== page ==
The second development in the article will focus on the US patent system and its presence in modern day science and technology. It will discuss the process and facets of the US patent system. It will also elaborate on recent issues in the biomedical industry with patents and the how the court system has handled said issues.

Our third installment will aim to seamlessly tie together patents, Venter's cell, and both of said topics' influence on biomedical research and development. In particular, we will look at what Venter has tried to patent and may aim to patent from his recent research and how future research in synthetic life could be adversely affected by Venter's patents. This discussion transitions fluidly into the place of patents in biological research, where subsequent research may heavily depend on what has already been done. We will also take this section to speak about the ethical implications of Venter's work and how patents will shape these issues.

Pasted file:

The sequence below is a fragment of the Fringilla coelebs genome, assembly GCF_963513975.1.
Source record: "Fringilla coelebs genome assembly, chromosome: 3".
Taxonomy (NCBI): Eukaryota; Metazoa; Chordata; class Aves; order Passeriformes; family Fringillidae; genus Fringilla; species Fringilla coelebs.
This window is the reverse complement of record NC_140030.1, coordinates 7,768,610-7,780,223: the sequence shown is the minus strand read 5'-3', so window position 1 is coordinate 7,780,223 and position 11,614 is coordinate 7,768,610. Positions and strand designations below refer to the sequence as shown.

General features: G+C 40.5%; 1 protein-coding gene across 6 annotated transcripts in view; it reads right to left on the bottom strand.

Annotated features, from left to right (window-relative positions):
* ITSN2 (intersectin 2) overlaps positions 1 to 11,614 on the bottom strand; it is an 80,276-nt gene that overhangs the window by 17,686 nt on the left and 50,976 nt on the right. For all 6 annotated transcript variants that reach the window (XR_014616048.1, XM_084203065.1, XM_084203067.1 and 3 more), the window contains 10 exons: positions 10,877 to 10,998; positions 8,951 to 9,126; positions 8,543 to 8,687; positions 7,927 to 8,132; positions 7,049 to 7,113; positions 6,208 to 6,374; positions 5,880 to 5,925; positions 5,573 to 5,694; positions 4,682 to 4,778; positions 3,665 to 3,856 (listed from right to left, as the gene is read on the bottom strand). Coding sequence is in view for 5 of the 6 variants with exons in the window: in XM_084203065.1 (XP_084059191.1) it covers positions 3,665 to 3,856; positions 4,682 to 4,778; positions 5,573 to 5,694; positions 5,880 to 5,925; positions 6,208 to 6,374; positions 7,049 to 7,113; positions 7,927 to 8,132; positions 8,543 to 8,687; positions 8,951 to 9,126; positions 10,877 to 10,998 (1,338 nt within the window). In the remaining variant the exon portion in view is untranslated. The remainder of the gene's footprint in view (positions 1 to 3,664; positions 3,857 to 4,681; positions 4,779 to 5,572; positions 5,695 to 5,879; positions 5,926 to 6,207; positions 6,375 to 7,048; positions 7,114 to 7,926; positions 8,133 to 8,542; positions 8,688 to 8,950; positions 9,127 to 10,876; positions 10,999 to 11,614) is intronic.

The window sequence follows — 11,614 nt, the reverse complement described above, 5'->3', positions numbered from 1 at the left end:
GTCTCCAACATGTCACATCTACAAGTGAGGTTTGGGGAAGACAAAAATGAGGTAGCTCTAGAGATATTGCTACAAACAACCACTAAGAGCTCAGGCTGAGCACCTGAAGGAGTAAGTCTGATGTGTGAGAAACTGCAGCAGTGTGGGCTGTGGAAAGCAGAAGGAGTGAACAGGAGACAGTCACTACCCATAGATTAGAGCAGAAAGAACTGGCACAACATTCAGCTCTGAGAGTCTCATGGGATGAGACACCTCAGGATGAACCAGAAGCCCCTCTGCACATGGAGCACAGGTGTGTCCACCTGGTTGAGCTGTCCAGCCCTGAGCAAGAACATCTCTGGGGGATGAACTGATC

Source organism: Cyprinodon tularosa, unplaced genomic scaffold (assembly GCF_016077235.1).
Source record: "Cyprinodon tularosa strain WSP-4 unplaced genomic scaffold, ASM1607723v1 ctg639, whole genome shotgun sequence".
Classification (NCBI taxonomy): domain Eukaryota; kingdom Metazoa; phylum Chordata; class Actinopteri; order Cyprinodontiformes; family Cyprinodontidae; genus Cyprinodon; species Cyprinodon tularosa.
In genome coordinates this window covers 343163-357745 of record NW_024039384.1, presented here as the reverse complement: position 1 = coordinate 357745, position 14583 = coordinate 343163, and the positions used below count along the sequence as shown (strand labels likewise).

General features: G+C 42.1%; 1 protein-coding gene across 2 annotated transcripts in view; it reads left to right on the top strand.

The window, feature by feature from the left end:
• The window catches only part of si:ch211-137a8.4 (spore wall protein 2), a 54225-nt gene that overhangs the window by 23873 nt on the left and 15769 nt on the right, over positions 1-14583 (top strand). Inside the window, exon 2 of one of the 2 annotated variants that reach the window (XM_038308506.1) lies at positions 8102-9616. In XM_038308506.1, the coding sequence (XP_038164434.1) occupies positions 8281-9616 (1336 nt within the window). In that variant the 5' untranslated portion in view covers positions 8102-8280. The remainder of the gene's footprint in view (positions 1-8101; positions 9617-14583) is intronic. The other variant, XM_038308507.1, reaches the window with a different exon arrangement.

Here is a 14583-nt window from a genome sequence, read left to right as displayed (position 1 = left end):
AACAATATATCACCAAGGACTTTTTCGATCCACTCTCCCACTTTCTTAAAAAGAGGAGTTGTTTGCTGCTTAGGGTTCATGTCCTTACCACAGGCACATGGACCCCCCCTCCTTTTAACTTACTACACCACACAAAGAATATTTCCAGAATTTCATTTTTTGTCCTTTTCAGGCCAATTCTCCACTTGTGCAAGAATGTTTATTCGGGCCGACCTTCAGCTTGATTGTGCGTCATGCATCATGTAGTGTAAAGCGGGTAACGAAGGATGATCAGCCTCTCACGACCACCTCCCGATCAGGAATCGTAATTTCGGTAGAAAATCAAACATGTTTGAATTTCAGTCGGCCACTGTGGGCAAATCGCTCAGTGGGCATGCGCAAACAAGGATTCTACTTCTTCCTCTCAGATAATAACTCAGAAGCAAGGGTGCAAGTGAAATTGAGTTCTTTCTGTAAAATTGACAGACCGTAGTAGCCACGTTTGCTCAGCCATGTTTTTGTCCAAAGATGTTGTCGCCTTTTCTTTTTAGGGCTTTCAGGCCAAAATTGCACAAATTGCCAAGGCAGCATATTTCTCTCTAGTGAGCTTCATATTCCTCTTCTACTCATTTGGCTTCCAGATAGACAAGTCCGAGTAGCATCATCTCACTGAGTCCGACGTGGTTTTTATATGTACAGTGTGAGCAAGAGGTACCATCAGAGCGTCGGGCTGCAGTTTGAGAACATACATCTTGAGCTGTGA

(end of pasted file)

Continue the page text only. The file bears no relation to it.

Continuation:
The fourth will serve to suggest improvements and reforms of the current system to better assist the development of science and technology as a whole, along with biomedical research. We will consider both sides of the patent argument as it pertains to these fields in an effort to point toward a solution that will maintain the classical intention of the patent system while ensuring that scientific research and addressing the ethical concerns presented by such research is not hindered by patent restrictions .